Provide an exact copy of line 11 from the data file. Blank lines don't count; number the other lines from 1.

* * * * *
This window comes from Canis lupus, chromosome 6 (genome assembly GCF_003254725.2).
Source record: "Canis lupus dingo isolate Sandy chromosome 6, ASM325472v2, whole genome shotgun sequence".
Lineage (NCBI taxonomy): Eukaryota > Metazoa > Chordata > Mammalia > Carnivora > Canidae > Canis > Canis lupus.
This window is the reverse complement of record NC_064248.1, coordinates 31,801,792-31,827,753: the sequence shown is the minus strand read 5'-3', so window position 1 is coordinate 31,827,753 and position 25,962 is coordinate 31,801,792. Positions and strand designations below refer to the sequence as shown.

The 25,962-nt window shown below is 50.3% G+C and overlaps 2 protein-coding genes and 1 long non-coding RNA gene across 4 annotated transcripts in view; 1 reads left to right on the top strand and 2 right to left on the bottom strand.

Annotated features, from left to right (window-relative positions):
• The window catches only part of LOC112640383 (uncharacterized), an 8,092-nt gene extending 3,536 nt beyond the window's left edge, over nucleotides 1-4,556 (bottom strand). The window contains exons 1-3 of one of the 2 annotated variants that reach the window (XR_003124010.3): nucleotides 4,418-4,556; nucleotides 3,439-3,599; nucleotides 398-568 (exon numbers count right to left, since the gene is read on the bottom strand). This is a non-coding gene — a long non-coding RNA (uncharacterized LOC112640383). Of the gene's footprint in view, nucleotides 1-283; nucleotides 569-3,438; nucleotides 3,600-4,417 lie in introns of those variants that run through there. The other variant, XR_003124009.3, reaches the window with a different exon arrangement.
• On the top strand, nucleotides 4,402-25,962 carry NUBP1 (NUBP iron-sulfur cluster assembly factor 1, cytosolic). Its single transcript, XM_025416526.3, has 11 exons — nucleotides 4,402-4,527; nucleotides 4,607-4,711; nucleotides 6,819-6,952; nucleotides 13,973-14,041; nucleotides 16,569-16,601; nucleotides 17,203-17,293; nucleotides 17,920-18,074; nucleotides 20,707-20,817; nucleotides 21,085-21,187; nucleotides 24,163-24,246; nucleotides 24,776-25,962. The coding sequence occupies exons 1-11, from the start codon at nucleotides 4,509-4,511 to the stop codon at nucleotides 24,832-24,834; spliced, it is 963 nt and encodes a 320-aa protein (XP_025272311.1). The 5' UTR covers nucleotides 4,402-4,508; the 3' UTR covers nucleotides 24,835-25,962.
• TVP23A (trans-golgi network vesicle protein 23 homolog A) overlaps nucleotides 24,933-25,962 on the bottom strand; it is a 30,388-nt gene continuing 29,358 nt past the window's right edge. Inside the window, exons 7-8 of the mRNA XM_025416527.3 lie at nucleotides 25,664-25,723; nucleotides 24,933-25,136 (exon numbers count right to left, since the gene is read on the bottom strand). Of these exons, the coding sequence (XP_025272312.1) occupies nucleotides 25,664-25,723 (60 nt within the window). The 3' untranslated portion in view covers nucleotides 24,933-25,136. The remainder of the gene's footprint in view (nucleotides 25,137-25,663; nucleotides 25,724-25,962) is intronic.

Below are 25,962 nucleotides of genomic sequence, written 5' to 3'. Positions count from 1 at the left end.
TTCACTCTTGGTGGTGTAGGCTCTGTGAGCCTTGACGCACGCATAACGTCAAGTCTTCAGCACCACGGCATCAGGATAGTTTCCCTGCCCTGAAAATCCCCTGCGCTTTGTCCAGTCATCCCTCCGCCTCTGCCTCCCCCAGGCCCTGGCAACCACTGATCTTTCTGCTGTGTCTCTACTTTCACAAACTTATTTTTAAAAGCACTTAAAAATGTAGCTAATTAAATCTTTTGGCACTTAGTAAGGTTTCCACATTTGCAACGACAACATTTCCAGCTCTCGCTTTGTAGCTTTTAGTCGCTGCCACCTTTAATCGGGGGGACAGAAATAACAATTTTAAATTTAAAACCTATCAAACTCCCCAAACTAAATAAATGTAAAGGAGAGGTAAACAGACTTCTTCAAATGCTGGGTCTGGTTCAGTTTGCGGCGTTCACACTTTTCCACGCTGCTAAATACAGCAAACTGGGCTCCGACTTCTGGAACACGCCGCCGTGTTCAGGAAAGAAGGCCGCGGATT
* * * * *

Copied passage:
TTCACTCTTGGTGGTGTAGGCTCTGTGAGCCTTGACGCACGCATAACGTCAAGTCTTCAGCACCACGGCATCAGGATAGTTTCCCTGCCCTGAAAATCCCCTGCGCTTTGTCCAGTCATCCCTCCGCCTCTGCCTCCCCCAGGCCCTGGCAACCACTGATCTTTCTGCTGTGTCTCTACTTTCACAAACTTATTTTTAAAAGCACTTAAAAATGTAGCTAATTAAATCTTTTGGCACTTAGTAAGGTTTCCACATTTGCAACGACAACATTTCCAGCTCTCGCTTTGTAGCTTTTAGTCGCTGCCACCTTTAATCGGGGGGACAGAAATAACAATTTTAAATTTAAAACCTATCAAACTCCCCAAACTAAATAAATGTAAAGGAGAGGTAAACAGACTTCTTCAAATGCTGGGTCTGGTTCAGTTTGCGGCGTTCACACTTTTCCACGCTGCTAAATACAGCAAACTGGGCTCCGACTTCTGGAACACGCCGCCGTGTTCAGGAAAGAAGGCCGCGGATT